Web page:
CC BY-NC-ND 4.0 · AJP Rep 2019; 09(02): e190-e194
DOI: 10.1055/s-0039-1692482
Original Article
Thieme Medical Publishers 333 Seventh Avenue, New York, NY 10001, USA.

Operative Vaginal Delivery Is a Safe Option in Women Undergoing a Trial of Labor after Cesarean

Erin Krizman
1  Division of Maternal-Fetal Medicine, Department of Obstetrics and Gynecology, University of Wisconsin School of Medicine and Public Health, Madison, Wisconsin
,
Patricia Grzebielski
1  Division of Maternal-Fetal Medicine, Department of Obstetrics and Gynecology, University of Wisconsin School of Medicine and Public Health, Madison, Wisconsin
,
1  Division of Maternal-Fetal Medicine, Department of Obstetrics and Gynecology, University of Wisconsin School of Medicine and Public Health, Madison, Wisconsin
,
Emmanuel Sampene
1  Division of Maternal-Fetal Medicine, Department of Obstetrics and Gynecology, University of Wisconsin School of Medicine and Public Health, Madison, Wisconsin
,
Matthew Shanahan
2  Department of Obstetrics and Gynecology, Barnes-Jewish Hospital, Washington University in St. Louis, St. Louis, Missouri
,
J. Igor Iruretagoyena
1  Division of Maternal-Fetal Medicine, Department of Obstetrics and Gynecology, University of Wisconsin School of Medicine and Public Health, Madison, Wisconsin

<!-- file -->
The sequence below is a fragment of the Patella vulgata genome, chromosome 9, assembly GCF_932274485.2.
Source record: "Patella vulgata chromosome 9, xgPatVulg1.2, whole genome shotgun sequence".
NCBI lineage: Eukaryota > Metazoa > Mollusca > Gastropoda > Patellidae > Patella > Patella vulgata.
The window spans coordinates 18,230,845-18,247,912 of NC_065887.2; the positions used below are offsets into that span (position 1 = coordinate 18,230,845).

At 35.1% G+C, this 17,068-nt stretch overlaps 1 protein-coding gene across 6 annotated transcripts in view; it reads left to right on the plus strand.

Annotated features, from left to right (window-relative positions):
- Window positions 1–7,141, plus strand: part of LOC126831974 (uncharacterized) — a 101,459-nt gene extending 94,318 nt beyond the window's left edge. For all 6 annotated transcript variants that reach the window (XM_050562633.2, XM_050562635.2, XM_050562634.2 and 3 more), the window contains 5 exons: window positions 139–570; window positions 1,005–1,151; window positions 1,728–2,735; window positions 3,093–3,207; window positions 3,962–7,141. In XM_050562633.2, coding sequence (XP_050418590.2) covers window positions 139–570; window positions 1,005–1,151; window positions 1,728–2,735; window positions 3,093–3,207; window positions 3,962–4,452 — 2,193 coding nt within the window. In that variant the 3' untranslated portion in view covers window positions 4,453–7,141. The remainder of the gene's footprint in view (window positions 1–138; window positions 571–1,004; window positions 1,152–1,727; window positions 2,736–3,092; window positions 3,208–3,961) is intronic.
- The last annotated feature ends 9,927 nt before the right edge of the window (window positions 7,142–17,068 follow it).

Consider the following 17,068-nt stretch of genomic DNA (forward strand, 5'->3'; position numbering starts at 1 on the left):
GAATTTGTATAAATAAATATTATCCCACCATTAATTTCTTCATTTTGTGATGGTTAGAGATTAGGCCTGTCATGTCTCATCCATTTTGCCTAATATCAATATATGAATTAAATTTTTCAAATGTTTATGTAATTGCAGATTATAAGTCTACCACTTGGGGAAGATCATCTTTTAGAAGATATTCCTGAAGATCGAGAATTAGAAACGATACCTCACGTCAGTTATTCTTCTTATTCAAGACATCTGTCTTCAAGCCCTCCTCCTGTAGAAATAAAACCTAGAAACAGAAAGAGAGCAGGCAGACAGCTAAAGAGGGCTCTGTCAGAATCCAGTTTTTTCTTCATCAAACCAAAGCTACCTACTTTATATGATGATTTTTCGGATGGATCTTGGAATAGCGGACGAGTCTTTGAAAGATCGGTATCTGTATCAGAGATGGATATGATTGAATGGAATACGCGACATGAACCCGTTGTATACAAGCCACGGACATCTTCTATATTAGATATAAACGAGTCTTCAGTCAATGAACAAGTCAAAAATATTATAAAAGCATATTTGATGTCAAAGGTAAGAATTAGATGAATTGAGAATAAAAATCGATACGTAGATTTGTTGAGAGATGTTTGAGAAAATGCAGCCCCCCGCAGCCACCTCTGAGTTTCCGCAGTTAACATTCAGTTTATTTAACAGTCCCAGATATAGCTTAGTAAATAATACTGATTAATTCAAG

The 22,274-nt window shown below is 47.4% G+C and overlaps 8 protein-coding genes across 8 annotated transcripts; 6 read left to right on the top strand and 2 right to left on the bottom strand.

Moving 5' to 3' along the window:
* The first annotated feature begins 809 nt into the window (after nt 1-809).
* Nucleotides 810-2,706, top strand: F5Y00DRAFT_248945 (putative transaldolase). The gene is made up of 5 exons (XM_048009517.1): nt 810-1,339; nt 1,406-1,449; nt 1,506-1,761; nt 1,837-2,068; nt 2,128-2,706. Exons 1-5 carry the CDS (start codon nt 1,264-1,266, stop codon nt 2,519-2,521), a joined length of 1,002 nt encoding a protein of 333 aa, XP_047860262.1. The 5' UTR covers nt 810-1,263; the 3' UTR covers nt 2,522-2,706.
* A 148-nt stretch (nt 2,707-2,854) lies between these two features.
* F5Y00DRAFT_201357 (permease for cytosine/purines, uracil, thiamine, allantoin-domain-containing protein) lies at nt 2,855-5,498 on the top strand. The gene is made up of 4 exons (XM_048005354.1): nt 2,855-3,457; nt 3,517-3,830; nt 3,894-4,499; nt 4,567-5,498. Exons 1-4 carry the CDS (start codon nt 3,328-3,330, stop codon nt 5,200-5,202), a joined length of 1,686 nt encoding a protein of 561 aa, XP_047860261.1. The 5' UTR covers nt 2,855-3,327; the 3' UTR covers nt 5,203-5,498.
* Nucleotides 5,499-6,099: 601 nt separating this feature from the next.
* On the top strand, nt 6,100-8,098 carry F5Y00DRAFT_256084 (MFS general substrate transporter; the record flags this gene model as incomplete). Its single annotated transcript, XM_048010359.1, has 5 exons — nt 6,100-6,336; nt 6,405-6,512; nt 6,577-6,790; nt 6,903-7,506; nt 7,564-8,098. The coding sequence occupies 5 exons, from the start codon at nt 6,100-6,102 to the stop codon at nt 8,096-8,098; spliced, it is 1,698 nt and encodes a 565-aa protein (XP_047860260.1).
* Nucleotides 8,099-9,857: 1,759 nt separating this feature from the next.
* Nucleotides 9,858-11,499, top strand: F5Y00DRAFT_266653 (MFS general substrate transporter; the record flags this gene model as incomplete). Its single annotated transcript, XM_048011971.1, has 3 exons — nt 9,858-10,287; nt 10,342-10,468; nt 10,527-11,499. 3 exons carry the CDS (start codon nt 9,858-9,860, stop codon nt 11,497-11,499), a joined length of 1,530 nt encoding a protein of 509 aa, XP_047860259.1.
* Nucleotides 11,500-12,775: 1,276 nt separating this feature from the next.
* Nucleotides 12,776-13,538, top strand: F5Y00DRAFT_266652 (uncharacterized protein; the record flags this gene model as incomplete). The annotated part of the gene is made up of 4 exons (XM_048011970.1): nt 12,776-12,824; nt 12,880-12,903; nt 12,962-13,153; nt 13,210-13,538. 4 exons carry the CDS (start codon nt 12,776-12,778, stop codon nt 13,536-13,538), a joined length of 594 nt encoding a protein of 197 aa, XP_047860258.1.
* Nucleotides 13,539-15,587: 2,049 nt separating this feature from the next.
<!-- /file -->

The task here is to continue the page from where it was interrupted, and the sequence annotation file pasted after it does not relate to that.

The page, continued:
,
Justin Bohrer
1  Division of Maternal-Fetal Medicine, Department of Obstetrics and Gynecology, University of Wisconsin School of Medicine and Public Health, Madison, Wisconsin
› Author Affiliations
Further Information

Publication History

02 July 2018

12 April 2019

Publication Date:
18 June 2019 (online)

  

Abstract

Objective To compare outcomes of operative intervention in the second stage of labor during trial of labor after cesarean (TOLAC).

Study Design A secondary analysis of the Maternal-Fetal Medicine Units Network cesarean section registry was conducted. Analysis was by first attempted mode of delivery.

Results A total of 1,837 met inclusion criteria. Subjects in the operative vaginal groups (OVDs) were more likely to have a prior vaginal delivery (vacuum 34.2%; forceps 34.3%) than the repeat cesarean delivery (RCD) group (22.6%; p < 0.0001). Most OVD attempts were successful (forceps 90.4%; vacuum 92.6%). Neonatal morbidity was not different (12.1% forceps vs. 14.6% vacuum; 14.8% RCD). Maternal morbidity was highest among forceps deliveries (32.3 vs. 24.3% vacuum; 22.0% RCD, p = 0.0001). RCD was associated with surgical injury (2.7 vs. 0.7% forceps; 0% vacuum; p < 0.0001), endometritis (8.4 vs. 3.2% forceps, 1.2% vacuum; p < 0.0001), and wound complications (1.9 vs. 0.4% forceps; 0.3% vacuum; p = 0.006). OVD was associated with anal sphincter laceration (22.7% forceps, 15.5% vacuum; 0% RCD; p = 0.01).

Conclusion The success rate of OVD is high in TOLAC with similar outcomes to RCD. Maternal composite outcomes were highest with forceps-assisted vaginal deliveries. However, considering overall morbidity, OVD in the second stage of labor in TOLAC is a reasonable, safe option in selected cases.